It’s a striking image: a man climbing up the side of a house and tossing three gold coins into the room of three poor young women. The funny thing about it is that the gift giver is missing his customary bright red suit and hat, white beard, and accompanying reindeer.St. Nicholas of Myra comes to life — as far as a reconstruction of his life out of much later sources permits — in Adam English’s The Saint Who Would Be Santa Claus.
I have to admit that I was skeptical about The Saint Who Would Be Santa Claus when I picked it up. Part of me likes the story of saints: exemplary lives, mortal and postmortal miracles, and — usually my favorite part of the story — the translation / robbery of relics. At the same time, for historians, saints are pretty inaccessible. No contemporaneous sources and the impossible task of separating hagiography from reality.
I set such concerns aside when I plunged into Adam English’s book. First, the robbery of the relics did not disappoint. As of 1087, it was a matter of time before Seljuk invaders moved into Myra and desecrated the grave where Nicholas had rested for six centuries. Thus, Italian raiders prepared to swoop in and carry off the bones (raiders from Baria made the move when hearing that the Venetians were preparing to do so). When the Barians went to the church of St. Nicholas, the monks were immediately suspicious. They knew what was coming. The standoff was tense.
Nicholas was a “myroblyte” (new term for me), “one whose relics secreted liquid,” in this case myrrh. In short, his bones oozed, the stuff dripped out of his tomb, and devotees swallowed it, rubbed it on their injuries, and treasured it as a relic. After the sailors overpowered the monks, a vial of Nicholas’s holy myrrh crashed onto the floor. It did not break. The monks took this as a sign that God wanted Nicholas removed.
One young Barian picked up an iron mallet and smashed away the pavement shrouding his tomb. When he opened the tomb, he found it “saturated in holy liquid,” giving off a paradisiacal fragrance. The same youth stepped into the holy myrrh. According to Nicephorus’s account of Nicholas, the young man “found the holy relics floating, and the sweetness of the scent filled the vicinity like an insatiable kiss reaching out to the venerable priests.” The translation of saints always makes for a great if unusual adventure story.
Out went the bones, taken to Bari, Italy, which still celebrates Nicholas’s arrival every May 9. Nothing like sanctifying a successful grave robbery.
My favorite section of the book, however, is English’s chronicle of Nicholas’s famous act of generosity, pictured above. At the age of eighteen, Nicholas (who lived on the southern coast of Turkey) lost his parents but gained their fortune. He soon heard of a man who because of a fall into destitution had resolved to prostitute his daughters. He had, after all, no money for wedding dowries, and his plans were lamentably common in the late-fourth century.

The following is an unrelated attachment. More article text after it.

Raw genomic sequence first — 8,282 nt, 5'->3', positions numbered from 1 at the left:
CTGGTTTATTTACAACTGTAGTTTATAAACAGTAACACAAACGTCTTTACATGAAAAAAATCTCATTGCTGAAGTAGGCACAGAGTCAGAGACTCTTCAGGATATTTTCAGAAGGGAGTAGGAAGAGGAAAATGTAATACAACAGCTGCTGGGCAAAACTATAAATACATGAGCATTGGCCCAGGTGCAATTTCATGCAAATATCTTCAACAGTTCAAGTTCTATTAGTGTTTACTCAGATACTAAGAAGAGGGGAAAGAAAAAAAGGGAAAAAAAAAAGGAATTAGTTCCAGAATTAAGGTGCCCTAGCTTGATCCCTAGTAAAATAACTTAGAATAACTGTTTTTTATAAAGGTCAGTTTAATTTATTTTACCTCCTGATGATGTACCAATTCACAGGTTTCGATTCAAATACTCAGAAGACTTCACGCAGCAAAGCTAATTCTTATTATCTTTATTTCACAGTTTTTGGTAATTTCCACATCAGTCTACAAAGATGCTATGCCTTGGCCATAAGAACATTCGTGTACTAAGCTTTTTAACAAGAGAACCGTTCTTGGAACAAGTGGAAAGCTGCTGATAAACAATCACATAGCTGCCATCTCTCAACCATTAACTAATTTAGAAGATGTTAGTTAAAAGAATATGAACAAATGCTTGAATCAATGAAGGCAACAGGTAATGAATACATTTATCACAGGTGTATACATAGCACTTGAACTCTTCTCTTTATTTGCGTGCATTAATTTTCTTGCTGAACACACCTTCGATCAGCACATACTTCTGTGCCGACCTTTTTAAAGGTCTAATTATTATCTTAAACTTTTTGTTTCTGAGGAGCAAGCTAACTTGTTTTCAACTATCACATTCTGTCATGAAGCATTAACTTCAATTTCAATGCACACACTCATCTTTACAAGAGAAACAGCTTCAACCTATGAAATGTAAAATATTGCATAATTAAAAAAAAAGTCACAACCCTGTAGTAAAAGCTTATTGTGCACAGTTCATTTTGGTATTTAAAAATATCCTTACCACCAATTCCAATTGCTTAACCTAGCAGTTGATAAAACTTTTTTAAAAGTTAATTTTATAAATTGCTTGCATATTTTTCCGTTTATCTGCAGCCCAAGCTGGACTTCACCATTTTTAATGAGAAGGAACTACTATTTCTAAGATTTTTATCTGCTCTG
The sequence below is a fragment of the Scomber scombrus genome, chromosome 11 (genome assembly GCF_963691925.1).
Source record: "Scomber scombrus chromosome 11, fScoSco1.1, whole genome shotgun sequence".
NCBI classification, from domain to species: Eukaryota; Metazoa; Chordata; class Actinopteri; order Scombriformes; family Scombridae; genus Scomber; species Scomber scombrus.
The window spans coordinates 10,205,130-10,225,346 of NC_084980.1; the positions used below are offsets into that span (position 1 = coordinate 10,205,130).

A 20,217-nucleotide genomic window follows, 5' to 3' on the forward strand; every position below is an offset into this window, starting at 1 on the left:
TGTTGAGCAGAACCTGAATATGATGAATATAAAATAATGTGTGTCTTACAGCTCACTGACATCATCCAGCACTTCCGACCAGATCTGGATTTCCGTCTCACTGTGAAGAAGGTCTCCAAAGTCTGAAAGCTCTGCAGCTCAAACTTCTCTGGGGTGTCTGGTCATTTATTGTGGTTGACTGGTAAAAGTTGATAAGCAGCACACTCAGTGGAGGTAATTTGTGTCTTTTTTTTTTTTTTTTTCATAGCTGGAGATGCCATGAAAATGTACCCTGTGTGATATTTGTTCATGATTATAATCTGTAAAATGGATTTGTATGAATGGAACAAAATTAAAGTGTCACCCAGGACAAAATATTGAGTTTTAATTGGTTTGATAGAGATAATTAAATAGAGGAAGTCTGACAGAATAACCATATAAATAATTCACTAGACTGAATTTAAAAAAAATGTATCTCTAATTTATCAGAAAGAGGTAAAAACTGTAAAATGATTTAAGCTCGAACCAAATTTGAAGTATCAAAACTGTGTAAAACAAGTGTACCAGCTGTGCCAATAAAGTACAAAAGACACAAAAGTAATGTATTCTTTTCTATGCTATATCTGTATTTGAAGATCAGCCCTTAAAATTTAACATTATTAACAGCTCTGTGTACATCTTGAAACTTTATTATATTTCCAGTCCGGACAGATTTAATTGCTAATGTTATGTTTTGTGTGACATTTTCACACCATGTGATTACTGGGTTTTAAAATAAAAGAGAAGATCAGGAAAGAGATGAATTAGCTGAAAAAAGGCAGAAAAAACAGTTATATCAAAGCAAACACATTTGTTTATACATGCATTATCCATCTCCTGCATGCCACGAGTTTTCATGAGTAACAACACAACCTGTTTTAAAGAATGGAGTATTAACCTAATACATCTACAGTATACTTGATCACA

Learning of the father’s plight, Nicholas put some gold coins in a money pouch and anonymously tossed it into his home at night. When found the next morning, the father immediately made plans. “Without delay,” recounts one of the early chroniclers of Nicholas’s life, “he adorned the bridal chamber of his eldest daughter.” Pleased with the results of his almsgiving, Nicholas repeated his gift, paving the way for the second daughter to escape prostitution for matrimony. The father finally discovered Nicholas’s identity with his third gift.
English draws some useful ethical lessons from Nicholas’s actions. First of all, he compares Nicholas to Antony, who famously gave away everything in order to live as a monk in the Egyptian desert. (One of the book’s great virtues is the fact that Nicholas lived in such a tumultuous time in the history of Christianity and had so many fascinating contemporaries, such as Athanasius, Arius, and Constantine). Nicholas didn’t give away everything he had, and he didn’t become an ascetic. Instead, he made a meaningful and substantial gift to meet very immediate and specific needs. As English points out, a saintly action “need not be miraculous, angelic, or incredible.” Nicholas is a saint we can all successfully emulate. Finally, he not only saved a family from sin and poverty but affirmed the value of marriage.
Whether or not Nicholas the “microblyte” really filled his tomb with holy myrrh, English has given us a St. Nicholas all Christians can admire. One of the recurring themes in The Saint Who Would Be Santa Claus is redemption: from the redemption of a family from poverty and prostitution to the redemption of “pagan” holidays by suffusing dates such as December 25 with Christian meaning.
Christians can sometimes be rather cantankerous during advent. We complain about commercialism, the fact that some stores prefer “Happy Holidays” to “Merry Christmas,” and that there is simply too much to do in the span of several weeks. Our best recourse is to stop complaining and start imitating the man who became Santa Claus.
This post is part of the Patheos Book Club conversation about Adam English’s The Saint Who Would Be Santa Claus.